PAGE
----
On Oct. 26, the Rosemont Theatre (which hasn't exactly been drowning in shows these last couple of years) is hosting a weeklong run of "Winnie the Pooh," aimed directly at a preschool audience. In the past, Feld Entertainment (the producer of the Ringling Bros. and Barnum & Bailey Circus) has licensed arena ice shows with Disney content -- such as "Finding Nemo," which played here a few months ago.

This "Pooh" isn't an ice show but a nationally touring proscenium attraction using actors dressed in the famous Pooh-and-friends costumes (which are, of course, owned by Disney) and performing the catalog of Pooh-themed songs. Shows aimed at slightly older kids have toured on this level before (such as "Blues Clues Live"), but this kind of attention to the under-5 set certainly is something new. Bonnie Pear, a spokeswoman for the show, said she expects "for most of the audience, this will be their first experience in the theater."

Emerald City has been around for awhile--but its shows have been ratcheted up in scale and visibility. (Read Kerry Reid's review of the current production, "Stellaluna," in "On the Fringe.")

Even some very unconventional places are getting into the family act. Chicago Dramatists is best known as a workshop for emerging playwrights and a place to see premieres of challenging works by Chicago scribes. But why shouldn't some of those works be for children?

Hence, "Bring the Kids!" -- a Saturday morning showcase of new works for children. The first one is slated for Chicago Dramatists on Nov. 12. According to artistic director Russ Tutterow, theater-loving kiddos will get to experience works in progress and influence their development.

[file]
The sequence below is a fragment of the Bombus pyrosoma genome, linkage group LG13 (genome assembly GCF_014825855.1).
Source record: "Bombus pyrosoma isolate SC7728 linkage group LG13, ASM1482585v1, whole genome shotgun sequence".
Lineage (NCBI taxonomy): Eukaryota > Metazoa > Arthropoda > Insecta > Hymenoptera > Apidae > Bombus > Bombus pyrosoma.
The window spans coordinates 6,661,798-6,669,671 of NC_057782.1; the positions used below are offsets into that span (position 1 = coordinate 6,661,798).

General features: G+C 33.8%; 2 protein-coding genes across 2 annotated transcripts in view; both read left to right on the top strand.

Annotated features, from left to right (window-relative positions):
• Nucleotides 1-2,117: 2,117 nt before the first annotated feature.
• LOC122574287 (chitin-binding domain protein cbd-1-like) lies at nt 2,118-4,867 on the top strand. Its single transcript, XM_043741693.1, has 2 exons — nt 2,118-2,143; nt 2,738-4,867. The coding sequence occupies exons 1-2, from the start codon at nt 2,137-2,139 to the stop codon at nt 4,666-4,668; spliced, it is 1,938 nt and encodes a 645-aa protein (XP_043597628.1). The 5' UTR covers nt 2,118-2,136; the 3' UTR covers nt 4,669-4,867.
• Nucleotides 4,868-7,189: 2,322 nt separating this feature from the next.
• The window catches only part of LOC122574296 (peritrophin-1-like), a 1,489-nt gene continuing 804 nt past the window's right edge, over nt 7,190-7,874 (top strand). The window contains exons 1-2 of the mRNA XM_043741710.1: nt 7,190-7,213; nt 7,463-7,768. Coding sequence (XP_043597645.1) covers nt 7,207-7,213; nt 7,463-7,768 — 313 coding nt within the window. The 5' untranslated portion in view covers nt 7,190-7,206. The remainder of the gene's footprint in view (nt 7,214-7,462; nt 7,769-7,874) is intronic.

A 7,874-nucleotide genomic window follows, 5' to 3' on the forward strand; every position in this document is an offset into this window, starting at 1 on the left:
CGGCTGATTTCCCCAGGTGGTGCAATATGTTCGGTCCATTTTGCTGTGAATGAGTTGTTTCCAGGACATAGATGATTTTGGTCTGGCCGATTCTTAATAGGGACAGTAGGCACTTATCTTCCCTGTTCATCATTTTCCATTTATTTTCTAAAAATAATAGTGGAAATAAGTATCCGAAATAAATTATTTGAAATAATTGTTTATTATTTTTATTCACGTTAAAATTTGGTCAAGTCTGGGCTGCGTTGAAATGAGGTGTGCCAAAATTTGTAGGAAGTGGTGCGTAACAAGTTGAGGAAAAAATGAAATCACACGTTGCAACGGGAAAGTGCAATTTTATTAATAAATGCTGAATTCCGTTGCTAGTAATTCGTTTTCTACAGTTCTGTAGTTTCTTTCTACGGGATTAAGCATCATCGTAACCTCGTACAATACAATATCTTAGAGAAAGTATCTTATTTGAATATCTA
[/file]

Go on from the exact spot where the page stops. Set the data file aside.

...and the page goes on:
It's all a long way, perhaps, from the edgy, in-your-adult-face image of Chicago theater. But many of the people who followed such troupes in the 1980s and 1990s have kids now. One thing's for sure: there has never been a better time to be a kid in this town and love the theater.

FAMILY FARE

'Disney Live! Winnie the Pooh'

Oct. 26-30 at Rosemont Theatre, 5400 N. River Rd. Contact 847-671-5100 or Ticketmaster; $15-45.

What it's about: The tubby little cubby all stuffed with love has various adventures with his cynical pal, Eyore, et al.

Who will like it: Strictly for under-5s and Christopher Robin wannabes. No Pooh cynics allowed.

Be aware: You might find yourself in serious debt at the concession stand.

Highlight: No need to go all the way to Orlando to meet Piglet.

'"Master Harold" ... and the Boys'

Through Oct. 30 at Steppenwolf Theatre, 1650 N. Halsted St. Contact 312-335-1650 or www.steppenwolf.org; $12.

What it's about: A coming of age story wherein a young boy learns the inhumanity of apartheid.

Who will like it: Not usually presented as a kids' show. Too intense for under-10s.

Be aware: These are serious themes that might need a family post-show discussion.

Highlight: A kids' eye view of a troubled adult world.

'Stellaluna and other Tales'

Through Nov. 5 by Emerald City Theatre at Apollo Theater, 2540 N. Lincoln Ave. Contact 773-935-6100 or www.emeraldcitytheatre.com; $9-12.

What it's about: Animal antics based on Janell Cannon's series of books.

Who will like it: 3-to-9-year-olds are the ideal target but good for the whole family.

Be aware: A python stalks the house.

Highlight: Animal masks and puppets from L. Nicholas Saubers.

-----

To see more of the Chicago Tribune, or to subscribe to the newspaper, go to http://www.chicagotribune.com.

Copyright (c) 2005, Chicago Tribune

Distributed by Knight Ridder/Tribune Business News.

For information on republishing this content, contact us at (800) 661-2511 (U.S.), (213) 237-4914 (worldwide), fax (213) 237-6515, or e-mail reprints@krtinfo.com.

SIGN UP FOR THE KSL.COM NEWSLETTER

Catch up on the top news and features from KSL.com, sent weekly.
By subscribing, you acknowledge and agree to KSL.com's Terms of Use and Privacy Policy.

KSL Weather Forecast